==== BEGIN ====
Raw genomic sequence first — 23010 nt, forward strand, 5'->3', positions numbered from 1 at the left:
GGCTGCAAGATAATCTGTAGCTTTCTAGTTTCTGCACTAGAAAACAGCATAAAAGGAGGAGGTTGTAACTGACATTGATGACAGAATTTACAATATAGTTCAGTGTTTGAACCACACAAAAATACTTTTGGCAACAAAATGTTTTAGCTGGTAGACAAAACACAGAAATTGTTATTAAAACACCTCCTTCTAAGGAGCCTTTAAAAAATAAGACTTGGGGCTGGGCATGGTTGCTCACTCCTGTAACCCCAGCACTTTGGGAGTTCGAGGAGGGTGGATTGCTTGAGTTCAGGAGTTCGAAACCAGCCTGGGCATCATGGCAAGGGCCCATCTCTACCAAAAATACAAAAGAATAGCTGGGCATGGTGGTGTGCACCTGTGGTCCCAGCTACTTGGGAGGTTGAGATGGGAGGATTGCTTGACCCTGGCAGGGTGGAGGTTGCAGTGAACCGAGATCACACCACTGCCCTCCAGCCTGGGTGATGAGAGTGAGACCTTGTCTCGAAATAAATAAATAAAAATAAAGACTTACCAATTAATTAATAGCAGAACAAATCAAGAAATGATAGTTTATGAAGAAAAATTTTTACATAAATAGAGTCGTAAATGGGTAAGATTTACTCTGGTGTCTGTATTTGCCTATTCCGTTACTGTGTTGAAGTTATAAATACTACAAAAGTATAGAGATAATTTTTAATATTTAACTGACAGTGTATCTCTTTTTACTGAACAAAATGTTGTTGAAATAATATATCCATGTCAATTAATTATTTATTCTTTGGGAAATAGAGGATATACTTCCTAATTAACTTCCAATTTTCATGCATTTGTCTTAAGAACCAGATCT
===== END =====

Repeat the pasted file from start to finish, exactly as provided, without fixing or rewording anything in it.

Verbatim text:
Raw genomic sequence first — 23010 nt, forward strand, 5'->3', positions numbered from 1 at the left:
GGCTGCAAGATAATCTGTAGCTTTCTAGTTTCTGCACTAGAAAACAGCATAAAAGGAGGAGGTTGTAACTGACATTGATGACAGAATTTACAATATAGTTCAGTGTTTGAACCACACAAAAATACTTTTGGCAACAAAATGTTTTAGCTGGTAGACAAAACACAGAAATTGTTATTAAAACACCTCCTTCTAAGGAGCCTTTAAAAAATAAGACTTGGGGCTGGGCATGGTTGCTCACTCCTGTAACCCCAGCACTTTGGGAGTTCGAGGAGGGTGGATTGCTTGAGTTCAGGAGTTCGAAACCAGCCTGGGCATCATGGCAAGGGCCCATCTCTACCAAAAATACAAAAGAATAGCTGGGCATGGTGGTGTGCACCTGTGGTCCCAGCTACTTGGGAGGTTGAGATGGGAGGATTGCTTGACCCTGGCAGGGTGGAGGTTGCAGTGAACCGAGATCACACCACTGCCCTCCAGCCTGGGTGATGAGAGTGAGACCTTGTCTCGAAATAAATAAATAAAAATAAAGACTTACCAATTAATTAATAGCAGAACAAATCAAGAAATGATAGTTTATGAAGAAAAATTTTTACATAAATAGAGTCGTAAATGGGTAAGATTTACTCTGGTGTCTGTATTTGCCTATTCCGTTACTGTGTTGAAGTTATAAATACTACAAAAGTATAGAGATAATTTTTAATATTTAACTGACAGTGTATCTCTTTTTACTGAACAAAATGTTGTTGAAATAATATATCCATGTCAATTAATTATTTATTCTTTGGGAAATAGAGGATATACTTCCTAATTAACTTCCAATTTTCATGCATTTGTCTTAAGAACCAGATCT